Macro and Markets Dashboard: United States (March 12, 2016 — PDF)
Friday’s bull market led equity and commodity prices to their third consecutive weekly increase. Market volatility has continued to return to more comfortable levels. Investors views on the current macroeconomic environment and expectations about the future are important determinants of market behavior. While the global macroeconomic picture still includes low growth, I worry that unorthodox monetary policy may have its effectiveness counteracted by the signals it sends.
Oil prices, as measured by front-month contracts of West Texas Intermediate crude oil, increased nearly six percent during the week (see below). The S&P 500 and Dow Jones Industrial Average increased by more than a percentage point during the week, while the Nasdaq Composite Index was up two-thirds of a percent.
The CBOE Volatility Index (VIX) fell to its lowest level of the year on Friday, closing at 16.5. Possibly supporting the relative calm in markets, the week offered very little new domestic macroeconomic data. Next week should provide more food for investor thought.
A quiet week for domestic data provides opportunity for reviewing the global picture. The IMF forecasts global growth to remain weak but gradually improve. Emerging markets, including China, continue to experience relatively slower growth and lower demand. Commodity exporters continue to be hurt by the collapse in prices. Global trade has slowed, and some economists have asked whether we have reached the end of globalization.
The European Central Bank (ECB) expanded quantitative easing and cut all interest rates during their meeting this week. Other central banks in the region will likely follow the ECB further into negative interest rate territory. I worry that negative interest rates and other unorthodox monetary policy are not as effective as anticipated. What Keynes termed “animal spirits” plays a role in explaining why the continued lowering of borrowing rates may not lead to more lending.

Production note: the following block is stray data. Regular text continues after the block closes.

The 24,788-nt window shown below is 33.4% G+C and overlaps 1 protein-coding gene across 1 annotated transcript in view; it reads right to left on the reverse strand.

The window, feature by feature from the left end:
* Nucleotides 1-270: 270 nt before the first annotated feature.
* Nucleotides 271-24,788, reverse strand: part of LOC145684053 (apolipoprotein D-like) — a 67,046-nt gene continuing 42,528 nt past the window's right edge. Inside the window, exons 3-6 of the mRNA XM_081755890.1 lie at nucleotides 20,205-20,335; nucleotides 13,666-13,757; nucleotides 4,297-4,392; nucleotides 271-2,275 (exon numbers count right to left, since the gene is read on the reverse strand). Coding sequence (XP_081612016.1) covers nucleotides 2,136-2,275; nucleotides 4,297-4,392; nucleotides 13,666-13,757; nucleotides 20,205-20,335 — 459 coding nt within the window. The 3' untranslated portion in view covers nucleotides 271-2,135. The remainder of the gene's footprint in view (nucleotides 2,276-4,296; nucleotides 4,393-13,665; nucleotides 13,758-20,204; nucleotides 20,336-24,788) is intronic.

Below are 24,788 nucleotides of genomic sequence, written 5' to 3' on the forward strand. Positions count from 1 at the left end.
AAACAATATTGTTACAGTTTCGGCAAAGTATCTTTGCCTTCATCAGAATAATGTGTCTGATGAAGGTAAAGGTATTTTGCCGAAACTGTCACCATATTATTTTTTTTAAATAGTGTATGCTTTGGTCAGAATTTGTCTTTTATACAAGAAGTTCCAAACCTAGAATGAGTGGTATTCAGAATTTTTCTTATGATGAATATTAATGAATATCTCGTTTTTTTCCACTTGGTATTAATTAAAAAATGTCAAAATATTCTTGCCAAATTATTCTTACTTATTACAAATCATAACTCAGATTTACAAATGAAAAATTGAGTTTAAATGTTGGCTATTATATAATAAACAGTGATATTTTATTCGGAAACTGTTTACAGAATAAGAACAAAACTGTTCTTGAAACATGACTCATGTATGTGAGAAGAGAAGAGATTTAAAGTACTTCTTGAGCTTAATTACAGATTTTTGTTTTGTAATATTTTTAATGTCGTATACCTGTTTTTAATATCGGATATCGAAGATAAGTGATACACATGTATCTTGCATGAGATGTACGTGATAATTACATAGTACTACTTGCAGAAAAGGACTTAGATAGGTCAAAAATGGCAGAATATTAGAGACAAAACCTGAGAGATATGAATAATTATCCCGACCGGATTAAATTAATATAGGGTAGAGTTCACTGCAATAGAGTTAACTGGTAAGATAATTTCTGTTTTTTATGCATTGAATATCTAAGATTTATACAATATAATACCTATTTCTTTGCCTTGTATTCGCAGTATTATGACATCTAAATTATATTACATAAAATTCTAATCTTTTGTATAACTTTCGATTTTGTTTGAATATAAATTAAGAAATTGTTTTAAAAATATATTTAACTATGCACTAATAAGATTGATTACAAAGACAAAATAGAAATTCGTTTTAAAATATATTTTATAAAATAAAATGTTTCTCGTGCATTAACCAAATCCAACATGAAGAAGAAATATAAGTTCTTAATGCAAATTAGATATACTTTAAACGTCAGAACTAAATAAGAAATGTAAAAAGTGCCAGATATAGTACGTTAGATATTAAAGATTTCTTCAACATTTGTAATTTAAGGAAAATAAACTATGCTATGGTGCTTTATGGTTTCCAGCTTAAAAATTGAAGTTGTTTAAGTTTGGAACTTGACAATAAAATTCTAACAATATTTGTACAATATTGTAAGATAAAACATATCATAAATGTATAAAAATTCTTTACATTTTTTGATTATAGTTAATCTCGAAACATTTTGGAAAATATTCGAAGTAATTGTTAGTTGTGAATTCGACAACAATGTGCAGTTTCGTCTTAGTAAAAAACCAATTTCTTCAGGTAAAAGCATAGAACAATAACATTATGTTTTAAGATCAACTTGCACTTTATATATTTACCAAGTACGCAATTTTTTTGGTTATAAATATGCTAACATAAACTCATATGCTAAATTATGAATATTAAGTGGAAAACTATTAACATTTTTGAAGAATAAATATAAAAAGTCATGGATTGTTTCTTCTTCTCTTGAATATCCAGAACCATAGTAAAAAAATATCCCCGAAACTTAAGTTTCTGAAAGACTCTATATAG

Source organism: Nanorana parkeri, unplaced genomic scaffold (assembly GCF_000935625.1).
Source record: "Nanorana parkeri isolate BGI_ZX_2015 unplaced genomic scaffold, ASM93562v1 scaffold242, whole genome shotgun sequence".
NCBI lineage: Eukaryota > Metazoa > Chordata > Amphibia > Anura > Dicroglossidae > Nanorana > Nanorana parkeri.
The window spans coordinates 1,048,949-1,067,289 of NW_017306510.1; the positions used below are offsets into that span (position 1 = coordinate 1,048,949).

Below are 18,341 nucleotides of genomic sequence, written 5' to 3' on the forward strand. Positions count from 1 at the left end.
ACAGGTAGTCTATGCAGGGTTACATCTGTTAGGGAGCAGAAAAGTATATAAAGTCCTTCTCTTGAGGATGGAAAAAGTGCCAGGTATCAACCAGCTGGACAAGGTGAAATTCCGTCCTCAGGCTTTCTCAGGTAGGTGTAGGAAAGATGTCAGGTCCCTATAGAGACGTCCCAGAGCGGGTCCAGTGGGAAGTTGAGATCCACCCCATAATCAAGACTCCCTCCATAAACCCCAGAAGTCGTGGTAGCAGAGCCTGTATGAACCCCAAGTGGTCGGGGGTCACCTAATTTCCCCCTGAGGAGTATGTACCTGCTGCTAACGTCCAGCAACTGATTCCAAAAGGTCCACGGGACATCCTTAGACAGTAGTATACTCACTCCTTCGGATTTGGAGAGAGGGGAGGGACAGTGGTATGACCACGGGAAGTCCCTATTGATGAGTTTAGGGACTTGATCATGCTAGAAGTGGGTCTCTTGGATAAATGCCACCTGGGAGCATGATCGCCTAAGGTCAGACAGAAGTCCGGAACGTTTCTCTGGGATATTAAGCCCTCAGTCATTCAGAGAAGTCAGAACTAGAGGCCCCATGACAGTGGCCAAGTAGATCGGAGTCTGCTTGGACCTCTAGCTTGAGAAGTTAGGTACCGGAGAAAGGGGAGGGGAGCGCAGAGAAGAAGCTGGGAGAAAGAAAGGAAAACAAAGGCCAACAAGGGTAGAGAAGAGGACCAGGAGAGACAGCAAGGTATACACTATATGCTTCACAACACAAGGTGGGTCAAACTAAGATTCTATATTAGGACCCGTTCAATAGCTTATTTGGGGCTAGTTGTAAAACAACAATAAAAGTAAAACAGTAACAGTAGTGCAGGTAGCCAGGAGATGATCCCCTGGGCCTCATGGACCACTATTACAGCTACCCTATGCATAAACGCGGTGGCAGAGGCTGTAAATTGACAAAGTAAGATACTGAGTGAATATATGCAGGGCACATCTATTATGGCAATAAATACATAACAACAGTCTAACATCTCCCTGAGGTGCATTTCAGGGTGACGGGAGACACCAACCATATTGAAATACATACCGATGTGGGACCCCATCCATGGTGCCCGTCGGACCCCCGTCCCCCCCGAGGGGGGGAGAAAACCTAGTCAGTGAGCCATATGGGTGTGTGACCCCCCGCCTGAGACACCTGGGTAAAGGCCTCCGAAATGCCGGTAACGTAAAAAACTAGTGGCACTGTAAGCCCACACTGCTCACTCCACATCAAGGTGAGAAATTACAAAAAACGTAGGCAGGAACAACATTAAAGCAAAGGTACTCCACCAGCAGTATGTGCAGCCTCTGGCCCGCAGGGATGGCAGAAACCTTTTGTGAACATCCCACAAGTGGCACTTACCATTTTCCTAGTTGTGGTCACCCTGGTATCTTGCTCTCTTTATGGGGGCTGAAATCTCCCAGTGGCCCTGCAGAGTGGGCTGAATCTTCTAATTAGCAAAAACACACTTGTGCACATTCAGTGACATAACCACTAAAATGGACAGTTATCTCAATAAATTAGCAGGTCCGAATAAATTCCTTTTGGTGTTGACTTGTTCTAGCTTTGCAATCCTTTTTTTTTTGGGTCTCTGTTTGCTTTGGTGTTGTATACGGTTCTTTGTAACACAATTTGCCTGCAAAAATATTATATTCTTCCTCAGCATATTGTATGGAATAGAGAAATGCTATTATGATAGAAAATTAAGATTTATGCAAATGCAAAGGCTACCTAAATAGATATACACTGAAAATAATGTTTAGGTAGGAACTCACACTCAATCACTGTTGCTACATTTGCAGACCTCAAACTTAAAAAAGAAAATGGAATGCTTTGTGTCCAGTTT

Negative interest rates send a mixed message. A bank is simultaneously being enticed to lend by the low cost of money while being told that the economy is in unprecedentedly bad shape. Near to zero, the actual effect of small changes to the interest rate can be overpowered by the message that is sent by the direction of movement. When central banks tighten from zero, as the Fed did in December, it signals that monetary policy is moving away from uncharted waters and that the economy is improving. A tightening central bank adds basis points to its arsenal for handling future crises. When central banks such as the ECB and Bank of Japan (BOJ) loosen monetary policy further, they move farther into a territory which scares investors and lenders and constrains their future movement.
In the U.S., labor market tightening, wage growth, core inflation, and signs of modest economic growth push the Fed towards another quarter point rate hike. Most economists, however, do not expect a rate increase from the Fed during its meeting next week. Despite other concerns, such as the weak global picture and the continued strength of the dollar, the animal within me would like to see a Fed funds rate increase in one of the next two meetings.